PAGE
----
An investigation involving adding and subtracting sets of consecutive numbers. Lots to find out, lots to explore.
The NRICH team are always looking for new ways to engage teachers
and pupils in problem solving. Here we explain the thinking behind
Different combinations of the weights available allow you to make different totals. Which totals can you make?
Do you notice anything about the solutions when you add and/or
subtract consecutive negative numbers?
Can you arrange the numbers 1 to 17 in a row so that each adjacent
pair adds up to a square number?
You have been given nine weights, one of which is slightly heavier
than the rest. Can you work out which weight is heavier in just two
weighings of the balance?
Many numbers can be expressed as the sum of two or more consecutive integers. For example, 15=7+8 and 10=1+2+3+4. Can you say which numbers can be expressed in this way?
Ben passed a third of his counters to Jack, Jack passed a quarter
of his counters to Emma and Emma passed a fifth of her counters to
Ben. After this they all had the same number of counters.
Can you find six numbers to go in the Daisy from which you can make all the numbers from 1 to a number bigger than 25?
The number of plants in Mr McGregor's magic potting shed increases
overnight. He'd like to put the same number of plants in each of
his gardens, planting one garden each day. How can he do it?
A 2 by 3 rectangle contains 8 squares and a 3 by 4 rectangle
contains 20 squares. What size rectangle(s) contain(s) exactly 100
squares? Can you find them all?
My two digit number is special because adding the sum of its digits to the product of its digits gives me my original number. What could my number be?
How many solutions can you find to this sum? Each of the different letters stands for a different number.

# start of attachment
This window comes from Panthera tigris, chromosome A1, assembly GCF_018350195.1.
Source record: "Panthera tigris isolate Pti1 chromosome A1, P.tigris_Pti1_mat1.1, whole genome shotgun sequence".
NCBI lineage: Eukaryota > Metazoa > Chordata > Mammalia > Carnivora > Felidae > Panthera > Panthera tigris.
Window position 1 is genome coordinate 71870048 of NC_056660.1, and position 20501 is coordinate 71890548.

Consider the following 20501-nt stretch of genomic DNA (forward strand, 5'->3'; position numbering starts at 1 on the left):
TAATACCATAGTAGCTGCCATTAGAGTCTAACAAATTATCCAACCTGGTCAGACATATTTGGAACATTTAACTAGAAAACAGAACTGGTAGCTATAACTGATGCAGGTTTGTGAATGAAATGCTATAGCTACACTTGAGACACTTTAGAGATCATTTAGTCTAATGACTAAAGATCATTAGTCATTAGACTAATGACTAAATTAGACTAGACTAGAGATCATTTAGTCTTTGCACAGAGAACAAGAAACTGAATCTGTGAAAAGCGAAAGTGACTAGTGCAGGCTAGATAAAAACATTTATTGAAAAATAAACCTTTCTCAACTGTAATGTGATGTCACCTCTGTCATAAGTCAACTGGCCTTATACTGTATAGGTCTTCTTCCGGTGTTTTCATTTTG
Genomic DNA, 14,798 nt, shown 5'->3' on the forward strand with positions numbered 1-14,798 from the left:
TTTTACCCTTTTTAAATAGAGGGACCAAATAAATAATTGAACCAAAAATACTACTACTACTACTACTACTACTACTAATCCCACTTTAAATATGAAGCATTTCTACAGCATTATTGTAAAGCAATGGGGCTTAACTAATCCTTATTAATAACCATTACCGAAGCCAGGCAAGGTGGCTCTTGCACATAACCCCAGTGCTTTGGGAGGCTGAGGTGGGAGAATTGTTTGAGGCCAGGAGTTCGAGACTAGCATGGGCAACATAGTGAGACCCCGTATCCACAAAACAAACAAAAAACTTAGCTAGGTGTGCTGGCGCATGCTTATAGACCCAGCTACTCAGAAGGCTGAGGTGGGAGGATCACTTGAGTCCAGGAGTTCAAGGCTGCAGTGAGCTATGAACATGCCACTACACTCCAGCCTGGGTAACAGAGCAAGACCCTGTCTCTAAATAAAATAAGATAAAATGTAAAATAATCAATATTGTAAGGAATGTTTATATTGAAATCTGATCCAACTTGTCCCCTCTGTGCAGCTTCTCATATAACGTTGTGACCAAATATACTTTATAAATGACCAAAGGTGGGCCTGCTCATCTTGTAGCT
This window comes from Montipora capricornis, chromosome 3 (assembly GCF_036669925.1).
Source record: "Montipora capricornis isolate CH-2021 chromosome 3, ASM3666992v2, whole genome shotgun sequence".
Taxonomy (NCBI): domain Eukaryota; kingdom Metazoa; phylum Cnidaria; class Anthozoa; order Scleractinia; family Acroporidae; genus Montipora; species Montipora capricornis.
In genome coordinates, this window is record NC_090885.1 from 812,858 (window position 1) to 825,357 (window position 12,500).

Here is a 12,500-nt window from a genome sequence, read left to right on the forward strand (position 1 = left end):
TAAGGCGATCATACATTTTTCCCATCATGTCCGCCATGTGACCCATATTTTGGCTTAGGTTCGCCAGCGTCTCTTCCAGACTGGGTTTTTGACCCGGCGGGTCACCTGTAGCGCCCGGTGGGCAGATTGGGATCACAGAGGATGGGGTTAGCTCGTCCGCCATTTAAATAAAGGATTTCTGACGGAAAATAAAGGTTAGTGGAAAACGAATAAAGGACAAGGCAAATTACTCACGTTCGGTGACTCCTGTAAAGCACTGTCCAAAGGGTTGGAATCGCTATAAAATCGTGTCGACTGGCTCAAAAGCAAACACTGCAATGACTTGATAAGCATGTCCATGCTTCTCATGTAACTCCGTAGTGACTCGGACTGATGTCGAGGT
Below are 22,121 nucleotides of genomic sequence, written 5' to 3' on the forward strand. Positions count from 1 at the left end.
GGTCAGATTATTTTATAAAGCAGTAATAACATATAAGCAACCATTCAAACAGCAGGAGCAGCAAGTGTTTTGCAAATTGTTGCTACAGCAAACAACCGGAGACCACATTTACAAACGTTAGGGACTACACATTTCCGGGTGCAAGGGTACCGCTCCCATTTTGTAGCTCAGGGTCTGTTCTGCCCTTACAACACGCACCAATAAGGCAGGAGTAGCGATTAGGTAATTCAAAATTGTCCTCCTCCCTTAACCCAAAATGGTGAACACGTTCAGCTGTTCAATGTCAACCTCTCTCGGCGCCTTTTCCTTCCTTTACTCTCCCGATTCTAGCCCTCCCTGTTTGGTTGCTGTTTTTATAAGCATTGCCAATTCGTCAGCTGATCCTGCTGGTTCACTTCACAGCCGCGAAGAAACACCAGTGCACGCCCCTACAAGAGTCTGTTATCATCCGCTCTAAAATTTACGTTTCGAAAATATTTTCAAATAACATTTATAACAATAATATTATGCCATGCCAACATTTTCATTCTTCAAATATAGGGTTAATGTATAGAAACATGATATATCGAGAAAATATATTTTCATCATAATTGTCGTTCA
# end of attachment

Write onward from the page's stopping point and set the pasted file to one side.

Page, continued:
Bellringers have a special way to write down the patterns they
ring. Learn about these patterns and draw some of your own.
First Connect Three game for an adult and child. Use the dice numbers and either addition or subtraction to get three numbers in a straight line.
An irregular tetrahedron is composed of four different triangles.
Can such a tetrahedron be constructed where the side lengths are 4,
5, 6, 7, 8 and 9 units of length?
Play the divisibility game to create numbers in which the first two digits make a number divisible by 2, the first three digits make a number divisible by 3...
A game for 2 people. Take turns placing a counter on the star. You win when you have completed a line of 3 in your colour.
Charlie and Abi put a counter on 42. They wondered if they could visit all the other numbers on their 1-100 board, moving the counter using just these two operations: x2 and -5. What do you think?
Countries from across the world competed in a sports tournament. Can you devise an efficient strategy to work out the order in which they finished?
How many different symmetrical shapes can you make by shading triangles or squares?
Rather than using the numbers 1-9, this sudoku uses the nine
different letters used to make the words "Advent Calendar".
Use the differences to find the solution to this Sudoku.
There are nine teddies in Teddy Town - three red, three blue and three yellow. There are also nine houses, three of each colour. Can you put them on the map of Teddy Town according to the rules?